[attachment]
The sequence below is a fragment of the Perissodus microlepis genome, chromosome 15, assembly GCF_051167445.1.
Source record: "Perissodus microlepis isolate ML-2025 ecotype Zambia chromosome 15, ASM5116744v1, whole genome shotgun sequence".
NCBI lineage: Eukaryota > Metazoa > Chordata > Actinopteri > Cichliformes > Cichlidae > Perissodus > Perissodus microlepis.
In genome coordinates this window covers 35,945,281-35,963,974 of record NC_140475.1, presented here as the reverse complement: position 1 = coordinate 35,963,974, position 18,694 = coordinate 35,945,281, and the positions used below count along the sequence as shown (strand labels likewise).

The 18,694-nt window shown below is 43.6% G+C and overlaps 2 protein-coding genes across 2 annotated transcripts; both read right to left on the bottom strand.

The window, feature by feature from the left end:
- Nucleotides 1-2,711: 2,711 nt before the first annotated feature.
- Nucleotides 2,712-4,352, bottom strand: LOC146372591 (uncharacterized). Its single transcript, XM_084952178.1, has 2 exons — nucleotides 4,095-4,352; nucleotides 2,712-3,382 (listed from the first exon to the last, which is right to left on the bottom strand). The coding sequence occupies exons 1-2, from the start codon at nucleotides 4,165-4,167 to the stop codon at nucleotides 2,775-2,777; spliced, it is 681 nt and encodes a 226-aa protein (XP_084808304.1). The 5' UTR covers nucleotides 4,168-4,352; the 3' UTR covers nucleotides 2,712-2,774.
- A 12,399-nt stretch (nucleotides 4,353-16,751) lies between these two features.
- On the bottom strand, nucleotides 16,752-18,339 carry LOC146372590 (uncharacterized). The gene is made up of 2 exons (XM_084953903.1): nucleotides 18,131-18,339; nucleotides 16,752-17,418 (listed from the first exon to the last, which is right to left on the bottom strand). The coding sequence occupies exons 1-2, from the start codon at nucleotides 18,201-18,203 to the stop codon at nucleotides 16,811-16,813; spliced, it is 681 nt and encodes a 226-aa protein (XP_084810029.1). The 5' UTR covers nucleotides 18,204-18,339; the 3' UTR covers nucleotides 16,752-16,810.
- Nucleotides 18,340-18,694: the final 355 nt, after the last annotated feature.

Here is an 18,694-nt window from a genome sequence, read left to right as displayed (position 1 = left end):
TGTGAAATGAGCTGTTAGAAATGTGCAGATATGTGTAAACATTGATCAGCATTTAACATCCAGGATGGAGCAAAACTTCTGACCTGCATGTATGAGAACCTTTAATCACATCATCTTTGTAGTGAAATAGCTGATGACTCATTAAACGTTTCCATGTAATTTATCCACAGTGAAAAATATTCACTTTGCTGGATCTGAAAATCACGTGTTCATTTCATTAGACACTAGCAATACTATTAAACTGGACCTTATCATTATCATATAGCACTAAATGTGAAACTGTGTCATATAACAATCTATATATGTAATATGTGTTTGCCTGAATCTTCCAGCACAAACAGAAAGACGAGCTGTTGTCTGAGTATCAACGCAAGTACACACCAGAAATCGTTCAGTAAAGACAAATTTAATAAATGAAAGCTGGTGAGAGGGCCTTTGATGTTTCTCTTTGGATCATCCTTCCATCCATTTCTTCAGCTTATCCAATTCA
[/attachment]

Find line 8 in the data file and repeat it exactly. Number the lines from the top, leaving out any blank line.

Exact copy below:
- Nucleotides 2,712-4,352, bottom strand: LOC146372591 (uncharacterized). Its single transcript, XM_084952178.1, has 2 exons — nucleotides 4,095-4,352; nucleotides 2,712-3,382 (listed from the first exon to the last, which is right to left on the bottom strand). The coding sequence occupies exons 1-2, from the start codon at nucleotides 4,165-4,167 to the stop codon at nucleotides 2,775-2,777; spliced, it is 681 nt and encodes a 226-aa protein (XP_084808304.1). The 5' UTR covers nucleotides 4,168-4,352; the 3' UTR covers nucleotides 2,712-2,774.